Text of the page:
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Official Website of the
Catholic Diocese of Little Rock
Published: November 14, 2009
This is the fourth column in a six-part series
By Clifford M. Yeary
Associate Director, Little Rock Scripture Study
What is the difference between wisdom and knowledge? Knowledge tells us the “what” and “how” of things. Wisdom teaches us to ponder the “why” of things, knowing that all things are meant to serve their Creator.
While knowledge might tell us what paths there are in life, wisdom teaches us to choose the better way. Knowledge might tell us what direction a path leads; wisdom teaches us to mind the way while seeking the goal.
There are a number of books in the Old Testament that are regarded as wisdom writings, literature intended to help the reader appreciate God’s wise ordering of creation and also to dedicate oneself to observing God’s commandments.
There is, however, a surprising variety of styles and content in these books. Ecclesiastes seems to teach the wisdom of humility through cynicism. “I have seen all things that are done under the sun,” says the writer, “and behold, all is vanity and a chase after wind” (1:14). Contrast that with what we find in Proverbs: “Happy the man who finds wisdom, the man who gains understanding! For her profit is better than profit in silver, and better than gold is her revenue” (3:13-14).
Notice also that wisdom, here and throughout the wisdom writings, is female. The wise seem to understand this instinctively! The Psalms are traditionally defined as wisdom literature, and there are a number of Psalms that truly reflect the wisdom tradition.
We read this at the beginning of the very first Psalm: “Happy are those who do not follow the counsel of the wicked, nor go the way of sinners, nor sit in company with scoffers. Rather, the law of the Lord is their joy; God’s law they study day and night” (1:1-2). Wisdom offers us the way to happiness, and it is a joy that arises from attending to the Word of God.
In addition to the Psalms, wisdom writings found in all Christian and Jewish Bibles include Job, Ecclesiastes, Proverbs and the Song of Songs (also called Song of Solomon). Catholic Bibles have an even greater trove of wisdom literature because the Book of Wisdom and the Book of Sirach (Ecclesiasticus) are included in the Deuterocanon (the official Catholic list of books in the Old Testament, as established at the Council of Trent in the 16th century).
In Proverbs (as well as in Wisdom) we read some very bold claims concerning wisdom. Wisdom is not simply some abstract formulation meant to convey the value of studying God’s word or of contemplating God’s presence within creation. Wisdom is a person who speaks through Scripture; she has been with God since the very beginning of creation.
God has created nothing without her as a constant companion. “The Lord begot me, the first-born of his ways, the forerunner of his prodigies of long ago; From of old I was poured forth, at the first, before the earth. … When he established the heavens I was there” (8:22-23, 27a).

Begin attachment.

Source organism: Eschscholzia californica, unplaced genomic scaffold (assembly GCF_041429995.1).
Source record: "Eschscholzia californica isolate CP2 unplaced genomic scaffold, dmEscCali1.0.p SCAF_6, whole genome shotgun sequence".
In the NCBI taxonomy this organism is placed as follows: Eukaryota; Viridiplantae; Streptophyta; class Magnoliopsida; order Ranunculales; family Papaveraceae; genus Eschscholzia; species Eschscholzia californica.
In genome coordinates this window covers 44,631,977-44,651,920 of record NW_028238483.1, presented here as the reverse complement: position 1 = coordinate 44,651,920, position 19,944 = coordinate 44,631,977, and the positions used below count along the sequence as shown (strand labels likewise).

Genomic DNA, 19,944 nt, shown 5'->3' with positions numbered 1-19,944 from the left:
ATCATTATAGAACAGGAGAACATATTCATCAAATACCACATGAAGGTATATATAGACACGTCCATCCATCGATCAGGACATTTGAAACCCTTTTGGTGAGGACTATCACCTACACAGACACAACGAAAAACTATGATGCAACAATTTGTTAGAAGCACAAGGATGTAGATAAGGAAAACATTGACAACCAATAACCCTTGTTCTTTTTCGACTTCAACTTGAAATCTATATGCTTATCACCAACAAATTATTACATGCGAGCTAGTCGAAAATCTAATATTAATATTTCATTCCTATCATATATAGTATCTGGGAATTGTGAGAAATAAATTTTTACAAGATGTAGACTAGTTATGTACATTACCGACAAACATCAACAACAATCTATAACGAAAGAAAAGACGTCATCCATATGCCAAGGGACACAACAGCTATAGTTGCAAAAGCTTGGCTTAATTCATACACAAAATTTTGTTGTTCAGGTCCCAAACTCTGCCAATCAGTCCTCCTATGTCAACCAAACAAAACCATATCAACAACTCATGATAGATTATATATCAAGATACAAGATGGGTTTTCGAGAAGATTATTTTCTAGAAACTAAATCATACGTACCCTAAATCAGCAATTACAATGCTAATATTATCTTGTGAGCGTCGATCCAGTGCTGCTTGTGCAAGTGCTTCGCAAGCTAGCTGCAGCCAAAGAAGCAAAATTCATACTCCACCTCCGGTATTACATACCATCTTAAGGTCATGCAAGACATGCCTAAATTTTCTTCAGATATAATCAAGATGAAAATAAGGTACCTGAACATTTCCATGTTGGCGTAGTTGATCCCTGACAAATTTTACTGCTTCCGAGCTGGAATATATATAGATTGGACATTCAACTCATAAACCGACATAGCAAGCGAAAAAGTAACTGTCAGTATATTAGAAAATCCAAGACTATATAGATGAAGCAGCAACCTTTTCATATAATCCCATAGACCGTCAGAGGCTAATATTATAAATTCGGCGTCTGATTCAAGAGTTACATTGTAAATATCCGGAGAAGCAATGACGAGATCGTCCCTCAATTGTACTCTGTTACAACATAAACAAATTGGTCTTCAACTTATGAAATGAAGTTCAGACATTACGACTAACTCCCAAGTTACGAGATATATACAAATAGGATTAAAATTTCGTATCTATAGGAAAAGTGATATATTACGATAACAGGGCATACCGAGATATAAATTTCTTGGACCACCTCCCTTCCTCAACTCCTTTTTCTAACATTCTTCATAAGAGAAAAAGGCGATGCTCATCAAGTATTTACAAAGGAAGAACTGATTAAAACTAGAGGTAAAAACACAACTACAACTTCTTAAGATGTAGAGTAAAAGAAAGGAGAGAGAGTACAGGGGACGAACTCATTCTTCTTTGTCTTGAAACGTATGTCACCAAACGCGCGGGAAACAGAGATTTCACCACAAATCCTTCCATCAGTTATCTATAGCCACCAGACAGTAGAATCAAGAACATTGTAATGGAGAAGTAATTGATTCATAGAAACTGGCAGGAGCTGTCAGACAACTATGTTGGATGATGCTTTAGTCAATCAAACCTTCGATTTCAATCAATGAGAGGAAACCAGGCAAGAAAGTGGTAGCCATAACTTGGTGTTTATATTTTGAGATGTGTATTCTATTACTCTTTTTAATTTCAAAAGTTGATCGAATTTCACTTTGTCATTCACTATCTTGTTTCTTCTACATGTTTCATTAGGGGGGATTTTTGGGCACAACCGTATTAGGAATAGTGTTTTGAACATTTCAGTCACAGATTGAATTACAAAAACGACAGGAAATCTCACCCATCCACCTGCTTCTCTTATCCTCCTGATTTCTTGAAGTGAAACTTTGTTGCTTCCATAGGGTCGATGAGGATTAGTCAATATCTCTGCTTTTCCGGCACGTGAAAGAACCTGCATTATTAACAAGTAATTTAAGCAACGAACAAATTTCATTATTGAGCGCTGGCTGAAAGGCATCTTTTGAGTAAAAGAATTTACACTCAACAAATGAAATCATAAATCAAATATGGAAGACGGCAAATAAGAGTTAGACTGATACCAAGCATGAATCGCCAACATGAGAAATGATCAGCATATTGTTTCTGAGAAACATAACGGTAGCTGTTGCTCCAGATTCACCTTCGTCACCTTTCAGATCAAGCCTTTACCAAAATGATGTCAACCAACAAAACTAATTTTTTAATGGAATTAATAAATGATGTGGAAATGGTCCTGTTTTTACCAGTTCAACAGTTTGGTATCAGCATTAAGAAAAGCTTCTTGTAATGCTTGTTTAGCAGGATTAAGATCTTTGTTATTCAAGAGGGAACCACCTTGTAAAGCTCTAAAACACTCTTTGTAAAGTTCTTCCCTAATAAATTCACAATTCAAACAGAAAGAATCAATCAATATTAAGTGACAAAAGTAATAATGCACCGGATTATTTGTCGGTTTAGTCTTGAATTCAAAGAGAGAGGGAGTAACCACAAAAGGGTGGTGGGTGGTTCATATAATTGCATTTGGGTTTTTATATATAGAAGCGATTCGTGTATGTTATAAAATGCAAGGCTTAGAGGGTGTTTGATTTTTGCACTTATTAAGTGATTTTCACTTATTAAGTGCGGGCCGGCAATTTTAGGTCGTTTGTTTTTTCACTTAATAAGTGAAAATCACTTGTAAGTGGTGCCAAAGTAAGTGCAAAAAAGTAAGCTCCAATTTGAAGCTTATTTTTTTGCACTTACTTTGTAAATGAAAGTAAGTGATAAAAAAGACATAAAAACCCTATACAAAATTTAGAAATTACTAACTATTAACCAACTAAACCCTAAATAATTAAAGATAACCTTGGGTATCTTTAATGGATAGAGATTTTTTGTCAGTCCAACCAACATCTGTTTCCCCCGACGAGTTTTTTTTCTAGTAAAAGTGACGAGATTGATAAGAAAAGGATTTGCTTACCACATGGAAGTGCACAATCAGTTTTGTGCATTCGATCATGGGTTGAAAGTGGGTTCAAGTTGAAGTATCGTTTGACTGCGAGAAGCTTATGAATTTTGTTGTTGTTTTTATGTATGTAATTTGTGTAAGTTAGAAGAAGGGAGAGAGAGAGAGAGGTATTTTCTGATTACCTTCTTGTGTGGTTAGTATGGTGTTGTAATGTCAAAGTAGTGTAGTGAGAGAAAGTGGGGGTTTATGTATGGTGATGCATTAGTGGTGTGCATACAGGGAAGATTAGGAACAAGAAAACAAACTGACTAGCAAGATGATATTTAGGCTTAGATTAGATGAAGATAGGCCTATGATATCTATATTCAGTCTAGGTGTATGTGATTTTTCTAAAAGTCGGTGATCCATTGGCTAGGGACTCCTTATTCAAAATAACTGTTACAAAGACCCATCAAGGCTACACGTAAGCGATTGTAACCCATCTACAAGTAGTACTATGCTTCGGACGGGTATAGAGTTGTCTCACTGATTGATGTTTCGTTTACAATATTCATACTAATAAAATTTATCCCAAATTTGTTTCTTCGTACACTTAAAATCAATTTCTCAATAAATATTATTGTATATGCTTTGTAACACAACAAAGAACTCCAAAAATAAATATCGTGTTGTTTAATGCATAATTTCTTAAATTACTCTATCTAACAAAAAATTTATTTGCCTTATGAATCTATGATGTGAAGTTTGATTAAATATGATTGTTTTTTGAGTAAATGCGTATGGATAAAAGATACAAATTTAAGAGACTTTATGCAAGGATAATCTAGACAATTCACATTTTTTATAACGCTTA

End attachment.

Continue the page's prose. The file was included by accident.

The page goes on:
A little further along in this same section of Proverbs (8:30-31), wisdom reveals herself as God's “amown.” This can be translated in two ways, as either God’s craftsman or favorite daughter. They seem to be two very different things, yet here in Proverbs it is obvious that the word means both.
Not only is wisdom a favorite daughter whom God proudly watches as she plays before him, she is the craftsman that constructs the earth according to God’s intention. “I was beside him as his craftsman (or favorite daughter), and I was his delight day by day, playing before him all the while, playing on the surface of his earth; and I found delight in the sons of men.”
God delights in daughter wisdom, and her play is something she does both in God’s presence and here on earth among humans who enjoy her company. This is a very merry picture of a daughter bringing mirth to her father while at the same time bringing delight to all her companions at play. Here is a dance that invites us all to join in!
What happened to this stream of theology? Did any of it flow into the New Testament? Scholars today note that Jesus is portrayed as a wisdom teacher in the Gospels and Paul proclaims Jesus as the wisdom of God (1 Corinthians 1:24). The New Testament also has its own book of wisdom, the Letter of James. But it is in the Gospel of John that we see how the personification of wisdom gained its ultimate expression: “In the beginning was the Word, and the Word was with God, and the Word was God” (1:1).
1. What differences can you see between knowledge and wisdom?
2. Why do you think wisdom is so often depicted in the Bible as a woman?
3. What does Proverbs 8:22-23, 27a say about the origins of wisdom?
4. Scripture stresses the value of seeking wisdom. What in your experience has helped you find wisdom?
This article was originally published in Arkansas Catholic Nov. 14, 2009. Copyright Diocese of Little Rock. All rights reserved. This article may be copied or redistributed with acknowledgement and permission of the publisher.